Sirtex Medical Limited (ASX:SRX), another Australian biotech superstar

Fifteen years ago CSL Limited (ASX: CSL) earned under $50 million in profit. In 2013, it earned over $1.30 billion. Sirtex might not be as cheap as CSL was then, but the company’s profits could follow a similar trajectory (though starting from a lower base). Where CSL supplies blood products, Sirtex Limited sells a treatment for liver cancer, a leading cause of cancer deaths worldwide. Both companies are concerned with saving lives. Back in 1999 CSL was less expensive than Sirtex is now, but Sirtex clearly belongs on any ethical investor’s watchlist, and I regret not covering it sooner.

Sirtex Medical Limited (ASX: SRX) sells tiny radioactive microbeads that allow radiologists to deliver radiation directly to the the tumour in the liver. For this reason, the therapy is called Selective Internal Radiation (SIR). Many oncologists (cancer doctors) consider it a 3rd line treatment, although there is good reason to believe it could be more favoured in the future. One of the downsides of the treatment is the risk that the radioactive spheres end up somewhere other than the target. As a result, SIR therapy requires that radiologists place tiny coils through the catheter to block certain arteries, so that the radioactive spheres don’t head to the wrong location. A couple of weeks later, after taking stomach medication and antibiotics, the patient receives the radioactive spheres through the artery.

The treatment is proven to work, and it is gradually being used more often. At present, it’s not the first line of defence, and it may never be (I’d imagine surgery is preferable if the tumour can be removed). However, it is likely to be used in more and more situations, as word spreads and the number of people with liver cancer increases.

One of the major causes of liver cancer is Hepatitis B and C, and it is particularly common in Southeast Asia and Sub Saharan Africa. However, there are a number of risk factors for liver cancer, including alcohol consumption, hepatitis type 2 and obesity. Indeed, “the percentage of Americans developing liver cancer has been rising slowly for several decades,” according to the American Cancer Society. At the moment, over 30,000 Americans are diagnosed with liver cancer every year.

The company is currently funding research that is testing whether SIR therapy is a good companion treatment for chemotherapy. If it is proven to be, the therapy will be used far more often. Indeed, it is arguable that patients should be treated with SIR-spheres earlier, because the treatment process itself is quite exhausting for an already weakened cancer sufferer. I also believe it is possible that the cancer itself might block relevant arteries as it develops, making SIR therapy inappropriate. If that logic is sound, concern for patients will encourage doctors themselves to want to prescribe SIR therapy sooner. Basically, investors (and patients) are hoping that SIR therapy becomes part of the standard of care for cancer patients. If this happens, Sirtex will experience rapid sales growth.

Sirtex Limited does have some competition: a Canadian company, MDS Nordion, makes TheraSpheres, which are smaller and more radioactive than SIR-spheres. SIR-Spheres are more widely used, and the company is duly poised for continued growth. However, it can’t be said the market is ignorant of the potential, and the company is quite expensive, though there was a decent opportunity to buy after the company reported subdued dose sales growth of just 4% for the first quarter of 2014. In the second quarter sales rebounded, and so did the share price.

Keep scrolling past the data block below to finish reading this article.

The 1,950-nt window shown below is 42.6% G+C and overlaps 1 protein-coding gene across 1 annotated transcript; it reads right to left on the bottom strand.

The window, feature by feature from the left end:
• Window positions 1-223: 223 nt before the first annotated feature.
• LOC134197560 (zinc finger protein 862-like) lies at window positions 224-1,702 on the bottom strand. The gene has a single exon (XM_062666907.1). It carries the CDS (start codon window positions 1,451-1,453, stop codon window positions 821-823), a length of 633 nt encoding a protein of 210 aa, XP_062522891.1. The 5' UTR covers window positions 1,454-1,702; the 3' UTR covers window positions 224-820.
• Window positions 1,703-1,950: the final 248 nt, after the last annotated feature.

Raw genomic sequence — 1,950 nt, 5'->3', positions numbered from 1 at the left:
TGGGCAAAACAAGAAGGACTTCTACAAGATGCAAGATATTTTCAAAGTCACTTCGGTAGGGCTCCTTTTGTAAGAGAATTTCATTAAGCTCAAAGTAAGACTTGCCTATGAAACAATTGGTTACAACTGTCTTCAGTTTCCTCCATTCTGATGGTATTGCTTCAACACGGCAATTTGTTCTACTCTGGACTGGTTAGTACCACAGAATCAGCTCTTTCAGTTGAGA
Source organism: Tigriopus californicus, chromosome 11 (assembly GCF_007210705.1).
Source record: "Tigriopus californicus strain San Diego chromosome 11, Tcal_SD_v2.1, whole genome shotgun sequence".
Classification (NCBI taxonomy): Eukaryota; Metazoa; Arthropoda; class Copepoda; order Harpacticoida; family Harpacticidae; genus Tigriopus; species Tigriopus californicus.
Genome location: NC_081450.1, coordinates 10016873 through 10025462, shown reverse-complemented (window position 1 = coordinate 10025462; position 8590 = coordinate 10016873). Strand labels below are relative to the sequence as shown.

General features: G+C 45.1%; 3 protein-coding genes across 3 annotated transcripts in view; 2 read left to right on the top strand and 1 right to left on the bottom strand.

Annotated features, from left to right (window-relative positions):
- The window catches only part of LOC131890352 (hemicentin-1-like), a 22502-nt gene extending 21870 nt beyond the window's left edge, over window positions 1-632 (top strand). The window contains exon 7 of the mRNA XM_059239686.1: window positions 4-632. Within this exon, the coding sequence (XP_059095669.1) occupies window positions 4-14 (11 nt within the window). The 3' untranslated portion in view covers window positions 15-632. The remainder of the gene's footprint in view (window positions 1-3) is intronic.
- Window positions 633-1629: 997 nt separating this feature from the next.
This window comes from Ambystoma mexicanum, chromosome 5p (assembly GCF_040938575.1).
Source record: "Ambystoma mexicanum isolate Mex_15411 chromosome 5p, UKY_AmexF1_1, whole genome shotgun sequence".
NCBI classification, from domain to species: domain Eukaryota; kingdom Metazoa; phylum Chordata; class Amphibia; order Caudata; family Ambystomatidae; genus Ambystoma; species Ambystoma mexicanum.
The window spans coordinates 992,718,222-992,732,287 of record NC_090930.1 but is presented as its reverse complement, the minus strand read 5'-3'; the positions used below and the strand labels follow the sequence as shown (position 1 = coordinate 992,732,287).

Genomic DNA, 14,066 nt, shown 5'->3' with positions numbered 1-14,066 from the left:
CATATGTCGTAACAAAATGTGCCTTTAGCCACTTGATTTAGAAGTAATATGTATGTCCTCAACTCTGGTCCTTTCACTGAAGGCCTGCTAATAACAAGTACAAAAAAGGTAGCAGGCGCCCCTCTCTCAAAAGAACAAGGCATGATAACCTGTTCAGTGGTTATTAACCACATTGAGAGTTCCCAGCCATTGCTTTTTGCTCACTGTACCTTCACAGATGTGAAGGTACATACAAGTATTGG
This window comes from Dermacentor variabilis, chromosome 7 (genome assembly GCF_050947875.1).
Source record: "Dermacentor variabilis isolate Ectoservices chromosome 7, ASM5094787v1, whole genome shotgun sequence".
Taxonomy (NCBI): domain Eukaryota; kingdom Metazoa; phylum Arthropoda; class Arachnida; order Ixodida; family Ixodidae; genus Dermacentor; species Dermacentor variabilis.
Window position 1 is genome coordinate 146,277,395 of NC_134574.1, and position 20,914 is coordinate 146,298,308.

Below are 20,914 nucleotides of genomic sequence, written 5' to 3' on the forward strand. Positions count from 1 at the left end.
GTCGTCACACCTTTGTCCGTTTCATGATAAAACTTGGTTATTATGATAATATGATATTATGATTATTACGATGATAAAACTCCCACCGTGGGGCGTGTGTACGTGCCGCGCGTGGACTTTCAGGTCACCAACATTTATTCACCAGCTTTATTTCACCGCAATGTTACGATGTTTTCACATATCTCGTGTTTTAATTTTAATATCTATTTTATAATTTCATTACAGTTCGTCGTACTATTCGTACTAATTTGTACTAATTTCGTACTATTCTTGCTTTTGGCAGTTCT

Though the share price is too high for me to want to buy right now, there was a bit of an opportunity (that I missed) to get them for under $12 twice this year, and even for under $10 after February. If I’d known what I do now, I would think I’d have bought, and I regret my negligence. There were psychological reasons I was ignoring the company, including the influence of others, the busy period of my life when I first became aware of the company, and anchoring due to the fact I had watched the share price head up so far.

If it comes back down to these levels (only 25-30%) then I would be very interested, but the share price seems to have many years of fairweather growth without any hiccups priced in. Having said that, if it does get 4-5 years of fairweather operating (gradual sales growth) or if the SIRFLOX study shows SIR Therapy should be used with Chemotherapy, the company will be a great investment. If sales disappoint or SIRFLOX fails to support SIR Therapy combined with Chemotherapy, the shares would likely become cheaper.

I think Ms Market is in love with this story for good reason. Nonetheless, I prefer buy when Ms Market is a little less giddy. Having said that, I’d say she’s only just had a couple of glasses of champagne and she can, and sometimes does, go on multi-day benders. If this turns into an all-nighter, those who missed Sirtex, myself included, will definitely be feeling envy… and that’s when people pay crazy prices. My gosh, the share price is even breaking out today. Sadly, I’m sitting this one out.

The bottom line is that Sirtex does appear to be an effective treatment that can extend people’s lives for a year or more, and prevent the progression of liver cancer for long periods of time. Anecdotally, it’s clear patients want the treatment, and want it sooner. This treatment is supported by science, doctors and patients – it seems like a very good thing.

The Author does not own shares in any of the companies mentioned in this article. Nothing on this website is advice, ever. The purpose of this blog is to keep track of my decisions and invite feedback

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